By Robbin Laird
The challenge of visiting a large exhibition like the Paris Air Show is a bit like the challenge of visiting the Louvre. It is so big, and so diverse that unless you focus on some core aspects, the panorama overwhelms you.
You come away with a blur more than enhanced understanding of what is significance to the evolution of the industry and of defense capabilities.
For me, this means making a determination of those areas, which you think might yield the most significant insights in the defense domain.
I ended up focusing on four key aspects of the show, which highlighted what I believe are important ways ahead.
The first was clearly the most dominant at the air show, which was the French response to what they perceive as the threat to their military aerospace business, namely, the growing numbers of F-35s already in Europe, or coming to Europe. Already, the UK, Italy, Belgium, the Netherlands, Norway, Denmark have bought or are operating F-35s, with Finland and Switzerland as prospective customers as well.
Poland has recently announced its decision to join the F-35 global enterprise as well.
This F-35 onslaught as the French see it poses two challenges.
The first is that the French Air Force clearly will fly with and need to integrate with the F-35.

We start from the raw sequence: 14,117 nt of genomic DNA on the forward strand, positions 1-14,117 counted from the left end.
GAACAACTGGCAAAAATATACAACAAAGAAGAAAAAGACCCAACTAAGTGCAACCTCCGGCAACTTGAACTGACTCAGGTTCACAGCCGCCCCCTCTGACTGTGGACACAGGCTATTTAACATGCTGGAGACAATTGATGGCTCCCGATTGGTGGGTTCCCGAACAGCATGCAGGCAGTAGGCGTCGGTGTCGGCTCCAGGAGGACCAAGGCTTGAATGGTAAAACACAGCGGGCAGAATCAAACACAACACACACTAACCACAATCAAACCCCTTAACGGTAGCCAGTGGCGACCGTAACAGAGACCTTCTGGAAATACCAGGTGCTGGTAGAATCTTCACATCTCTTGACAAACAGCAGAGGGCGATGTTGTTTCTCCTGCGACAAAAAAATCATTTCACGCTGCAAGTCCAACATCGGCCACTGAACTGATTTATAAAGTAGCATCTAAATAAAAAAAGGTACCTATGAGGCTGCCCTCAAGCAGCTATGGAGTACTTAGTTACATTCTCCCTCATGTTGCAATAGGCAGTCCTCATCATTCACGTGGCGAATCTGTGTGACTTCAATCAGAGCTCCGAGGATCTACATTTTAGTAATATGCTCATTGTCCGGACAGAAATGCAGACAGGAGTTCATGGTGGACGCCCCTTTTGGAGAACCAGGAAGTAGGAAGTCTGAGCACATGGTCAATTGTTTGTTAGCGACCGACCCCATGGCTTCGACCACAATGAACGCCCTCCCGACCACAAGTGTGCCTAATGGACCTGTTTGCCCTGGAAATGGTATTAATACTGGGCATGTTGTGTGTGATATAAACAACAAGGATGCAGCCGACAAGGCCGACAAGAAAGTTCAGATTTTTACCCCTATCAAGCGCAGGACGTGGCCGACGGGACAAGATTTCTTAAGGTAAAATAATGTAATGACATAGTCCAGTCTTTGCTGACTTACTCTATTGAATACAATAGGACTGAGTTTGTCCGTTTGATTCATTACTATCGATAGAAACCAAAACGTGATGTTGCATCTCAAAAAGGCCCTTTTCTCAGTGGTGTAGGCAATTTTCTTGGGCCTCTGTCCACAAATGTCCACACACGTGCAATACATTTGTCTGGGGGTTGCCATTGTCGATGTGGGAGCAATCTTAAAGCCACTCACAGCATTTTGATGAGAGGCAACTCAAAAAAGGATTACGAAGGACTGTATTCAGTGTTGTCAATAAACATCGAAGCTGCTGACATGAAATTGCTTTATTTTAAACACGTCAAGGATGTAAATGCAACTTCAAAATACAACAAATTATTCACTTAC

And the modernization of the Rafale along with effort to make the aircraft a software upgradeable aircraft through the F-4 software modernization program is designed to do that in part.
And as an operating force, the main focus of the FAF is clearly upon reshaping the force to operate in a more connected manner akin to what USAF leaders have called the “combat cloud”, and the near term candidates for such integration is clearly the A330MRTT which is known as the Phénix in FAF parlance.
At the Air Show, the French government held a signing ceremony with Spain and Germany to underscore the launch of what they refer to as the Future Combat Air System.
At the show, several European aerospace companies were highlighting their potential contributions, notably SNECMA for engines, MBDA for weapons for the “combat cloud,” with other companies not formally identified as FCAS partners such as Thales indicating their inevitable engagement.
This highlights the second challenge, namely, the need to protect European “sovereignty” and “industry.”
MBDA focus on building weapons for the “combat cloud” highlight the dynamics of change in the missile business. In blunt terms, this means building weapons for fifth generation aircraft, notably, the F-35, as well as legacy aircraft and for any fighter aircraft that will replace Eurofighter or Rafale.
The core companies are identified as Dassault as the lead platform builder with Airbus to play the “systems of systems” role, although how that will play out is not all that clear. The challenge facing the FCAS program is significant as the defense environment is fluid and dynamic and the target date for having a new fighter in the 2040s long after the innovation which fifth generation aircraft are already introducing into Western fleets.
But FCAS is a breakthrough of sorts in any case, as it is clear recognition of the need for a very different level of integration for air systems within a multi-domain operating environment. This is a very positive step forward, and one, which a leading French defense analyst, Murielle Delaporte, has underscored as a key part of the FAF’s renaissance. And it is the operational evolutions of the FAF, which are the key indicators of transformation, not simply signatures on an FCAS launch document.